Stiffening of the muscles
Spasmic jerking of muscles during a seizure
Subjective sensation that precedes a seizure
restlessness and/or altered behavior prior to start of seizure
full seizure, begins with tonic muscle activity during which patient may cry out/fall to the ground. Clonic activity may begin after this. Patient may be unresponsive, may grunt/gasp.
The final phase of a generalized seizure, during which the patient becomes extremely fatigued. May urinate/defacate due to relaxation of muscles.
a group of metabolic disorders characterized by hyperglycemia resulting from defects in insulin secretion, insulin action, or both
Normal blood sugar levels for human body
(occurring) after a seizure or attack
Best position of transport for patients after seizure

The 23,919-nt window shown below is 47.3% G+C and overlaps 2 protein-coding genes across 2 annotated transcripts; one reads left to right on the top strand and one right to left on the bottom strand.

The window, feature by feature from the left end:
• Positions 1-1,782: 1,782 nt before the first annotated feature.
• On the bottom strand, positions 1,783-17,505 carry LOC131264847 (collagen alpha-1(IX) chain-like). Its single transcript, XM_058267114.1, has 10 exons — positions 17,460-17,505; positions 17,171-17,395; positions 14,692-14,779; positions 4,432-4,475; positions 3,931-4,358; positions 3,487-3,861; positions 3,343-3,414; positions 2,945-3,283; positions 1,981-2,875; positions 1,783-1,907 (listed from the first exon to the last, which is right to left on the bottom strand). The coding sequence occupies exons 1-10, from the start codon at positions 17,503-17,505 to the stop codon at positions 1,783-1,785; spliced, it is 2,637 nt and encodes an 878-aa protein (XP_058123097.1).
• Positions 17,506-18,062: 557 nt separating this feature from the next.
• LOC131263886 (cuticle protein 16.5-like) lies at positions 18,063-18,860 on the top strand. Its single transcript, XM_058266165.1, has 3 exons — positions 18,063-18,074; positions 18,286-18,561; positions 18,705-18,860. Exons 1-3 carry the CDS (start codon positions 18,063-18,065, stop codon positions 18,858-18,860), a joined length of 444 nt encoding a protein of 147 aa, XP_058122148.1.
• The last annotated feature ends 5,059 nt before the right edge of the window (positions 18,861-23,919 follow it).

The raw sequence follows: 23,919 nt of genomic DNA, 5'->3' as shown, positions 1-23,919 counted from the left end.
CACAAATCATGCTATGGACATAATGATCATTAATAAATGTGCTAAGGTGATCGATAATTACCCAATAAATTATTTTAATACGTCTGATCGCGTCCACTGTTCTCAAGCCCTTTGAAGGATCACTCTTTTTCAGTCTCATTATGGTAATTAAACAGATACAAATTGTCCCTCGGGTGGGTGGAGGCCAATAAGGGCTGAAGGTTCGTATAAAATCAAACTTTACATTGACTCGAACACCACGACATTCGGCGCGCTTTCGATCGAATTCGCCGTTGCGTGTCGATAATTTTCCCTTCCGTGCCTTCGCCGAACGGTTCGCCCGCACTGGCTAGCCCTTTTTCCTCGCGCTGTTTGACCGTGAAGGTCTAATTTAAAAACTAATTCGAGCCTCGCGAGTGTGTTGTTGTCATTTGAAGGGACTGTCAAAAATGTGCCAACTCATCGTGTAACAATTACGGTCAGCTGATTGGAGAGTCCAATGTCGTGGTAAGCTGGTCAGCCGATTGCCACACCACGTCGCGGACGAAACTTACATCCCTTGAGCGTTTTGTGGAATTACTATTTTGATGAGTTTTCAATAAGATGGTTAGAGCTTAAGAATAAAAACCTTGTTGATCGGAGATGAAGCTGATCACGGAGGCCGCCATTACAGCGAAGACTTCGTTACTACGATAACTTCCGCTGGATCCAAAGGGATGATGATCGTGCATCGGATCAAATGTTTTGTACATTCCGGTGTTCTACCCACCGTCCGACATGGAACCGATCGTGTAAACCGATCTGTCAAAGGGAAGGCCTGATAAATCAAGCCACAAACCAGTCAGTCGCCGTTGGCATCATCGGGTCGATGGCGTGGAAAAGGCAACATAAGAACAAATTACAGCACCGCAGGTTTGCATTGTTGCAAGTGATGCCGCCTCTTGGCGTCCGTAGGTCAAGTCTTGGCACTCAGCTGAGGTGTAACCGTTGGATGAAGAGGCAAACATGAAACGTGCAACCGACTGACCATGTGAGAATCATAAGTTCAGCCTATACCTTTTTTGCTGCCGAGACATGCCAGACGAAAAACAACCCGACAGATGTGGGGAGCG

Lateral recumbent position
Common technique for patients with garbled speech
Have them repeat a common phrase
Cincinnati Prehospital Stroke Scale
Facial droop, arm drift, abnormal speech
a dangerous condition in which epileptic seizures follow one another without recovery of consciousness between them
Excessive exertion of urine. Early sign of diabetes
Excessive thirst and fluid intake. Early sign of diabetes
Type 1 Diabetes
Jvenile onset, autoimmune disorder. Cells attack the pancreas and destroy cells responsible for making insulin.
Type 2 Diabetes
Adult onset (though juvenile can get it with obesity), cells resistant to insulin, prevent glucose from entering cells.
Gestational diabetes mellitus, only during pregnancy
Not enough blood sugar (<70 mg/dL).
Symptoms of hypoglycemia
Anxiety, dizziness, tachycardia, diaphoresis, tremor, headache
Too much blood sugar (>180 mg/dL). Prolonged onset, not instantaneous. Nausea, vomiting, abdominal pain, varying AMS status
Global GNS Abnormality
Responsiveness, overly/abnormally stimulated state
Focal GNS Abnormality
Motor weakness, balance/vision/speech abnormality
Assessing for stroke
Motor-sensory exam: Hold arms out in front of patient. Look for one/both arms drifting.
Ask to repeat a simple phrase.